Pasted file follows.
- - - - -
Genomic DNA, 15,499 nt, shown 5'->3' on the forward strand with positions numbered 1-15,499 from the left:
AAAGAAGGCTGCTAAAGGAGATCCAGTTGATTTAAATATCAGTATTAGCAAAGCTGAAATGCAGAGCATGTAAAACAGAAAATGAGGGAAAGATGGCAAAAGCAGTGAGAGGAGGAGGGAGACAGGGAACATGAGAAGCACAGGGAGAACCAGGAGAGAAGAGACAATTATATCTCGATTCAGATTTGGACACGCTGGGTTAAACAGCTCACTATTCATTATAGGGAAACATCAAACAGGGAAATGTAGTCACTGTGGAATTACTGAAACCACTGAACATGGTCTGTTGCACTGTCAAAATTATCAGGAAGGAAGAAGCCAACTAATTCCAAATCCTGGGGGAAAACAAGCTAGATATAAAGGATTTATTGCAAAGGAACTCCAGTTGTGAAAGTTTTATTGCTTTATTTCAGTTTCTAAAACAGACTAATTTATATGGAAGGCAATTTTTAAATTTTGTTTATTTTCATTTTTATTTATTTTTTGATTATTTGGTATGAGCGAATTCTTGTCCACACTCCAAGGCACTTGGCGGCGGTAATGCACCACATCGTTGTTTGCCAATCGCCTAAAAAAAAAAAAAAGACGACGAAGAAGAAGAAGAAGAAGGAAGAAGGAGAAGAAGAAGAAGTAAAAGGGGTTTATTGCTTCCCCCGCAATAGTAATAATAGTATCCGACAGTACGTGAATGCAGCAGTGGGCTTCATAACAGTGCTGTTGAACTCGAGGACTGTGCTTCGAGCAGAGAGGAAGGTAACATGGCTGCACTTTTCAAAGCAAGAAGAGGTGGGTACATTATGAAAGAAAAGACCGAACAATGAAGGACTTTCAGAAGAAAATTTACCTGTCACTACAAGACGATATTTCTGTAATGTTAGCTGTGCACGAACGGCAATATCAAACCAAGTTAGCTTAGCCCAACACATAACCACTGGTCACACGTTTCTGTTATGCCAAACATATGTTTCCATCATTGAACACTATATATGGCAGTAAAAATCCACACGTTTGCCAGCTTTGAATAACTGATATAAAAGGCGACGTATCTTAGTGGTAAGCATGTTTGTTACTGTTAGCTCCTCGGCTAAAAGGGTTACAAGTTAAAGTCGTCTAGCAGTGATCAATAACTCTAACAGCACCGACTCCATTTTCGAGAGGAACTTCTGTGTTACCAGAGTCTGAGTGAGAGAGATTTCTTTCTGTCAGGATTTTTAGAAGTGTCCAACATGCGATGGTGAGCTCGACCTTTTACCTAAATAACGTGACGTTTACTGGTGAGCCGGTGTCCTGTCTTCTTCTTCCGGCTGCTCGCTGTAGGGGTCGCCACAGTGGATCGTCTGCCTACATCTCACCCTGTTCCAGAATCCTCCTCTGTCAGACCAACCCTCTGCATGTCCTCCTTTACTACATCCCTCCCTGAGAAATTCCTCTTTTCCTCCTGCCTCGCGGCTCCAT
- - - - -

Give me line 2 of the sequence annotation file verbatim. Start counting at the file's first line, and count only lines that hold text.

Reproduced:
AAAGAAGGCTGCTAAAGGAGATCCAGTTGATTTAAATATCAGTATTAGCAAAGCTGAAATGCAGAGCATGTAAAACAGAAAATGAGGGAAAGATGGCAAAAGCAGTGAGAGGAGGAGGGAGACAGGGAACATGAGAAGCACAGGGAGAACCAGGAGAGAAGAGACAATTATATCTCGATTCAGATTTGGACACGCTGGGTTAAACAGCTCACTATTCATTATAGGGAAACATCAAACAGGGAAATGTAGTCACTGTGGAATTACTGAAACCACTGAACATGGTCTGTTGCACTGTCAAAATTATCAGGAAGGAAGAAGCCAACTAATTCCAAATCCTGGGGGAAAACAAGCTAGATATAAAGGATTTATTGCAAAGGAACTCCAGTTGTGAAAGTTTTATTGCTTTATTTCAGTTTCTAAAACAGACTAATTTATATGGAAGGCAATTTTTAAATTTTGTTTATTTTCATTTTTATTTATTTTTTGATTATTTGGTATGAGCGAATTCTTGTCCACACTCCAAGGCACTTGGCGGCGGTAATGCACCACATCGTTGTTTGCCAATCGCCTAAAAAAAAAAAAAAGACGACGAAGAAGAAGAAGAAGAAGGAAGAAGGAGAAGAAGAAGAAGTAAAAGGGGTTTATTGCTTCCCCCGCAATAGTAATAATAGTATCCGACAGTACGTGAATGCAGCAGTGGGCTTCATAACAGTGCTGTTGAACTCGAGGACTGTGCTTCGAGCAGAGAGGAAGGTAACATGGCTGCACTTTTCAAAGCAAGAAGAGGTGGGTACATTATGAAAGAAAAGACCGAACAATGAAGGACTTTCAGAAGAAAATTTACCTGTCACTACAAGACGATATTTCTGTAATGTTAGCTGTGCACGAACGGCAATATCAAACCAAGTTAGCTTAGCCCAACACATAACCACTGGTCACACGTTTCTGTTATGCCAAACATATGTTTCCATCATTGAACACTATATATGGCAGTAAAAATCCACACGTTTGCCAGCTTTGAATAACTGATATAAAAGGCGACGTATCTTAGTGGTAAGCATGTTTGTTACTGTTAGCTCCTCGGCTAAAAGGGTTACAAGTTAAAGTCGTCTAGCAGTGATCAATAACTCTAACAGCACCGACTCCATTTTCGAGAGGAACTTCTGTGTTACCAGAGTCTGAGTGAGAGAGATTTCTTTCTGTCAGGATTTTTAGAAGTGTCCAACATGCGATGGTGAGCTCGACCTTTTACCTAAATAACGTGACGTTTACTGGTGAGCCGGTGTCCTGTCTTCTTCTTCCGGCTGCTCGCTGTAGGGGTCGCCACAGTGGATCGTCTGCCTACATCTCACCCTGTTCCAGAATCCTCCTCTGTCAGACCAACCCTCTGCATGTCCTCCTTTACTACATCCCTCCCTGAGAAATTCCTCTTTTCCTCCTGCCTCGCGGCTCCAT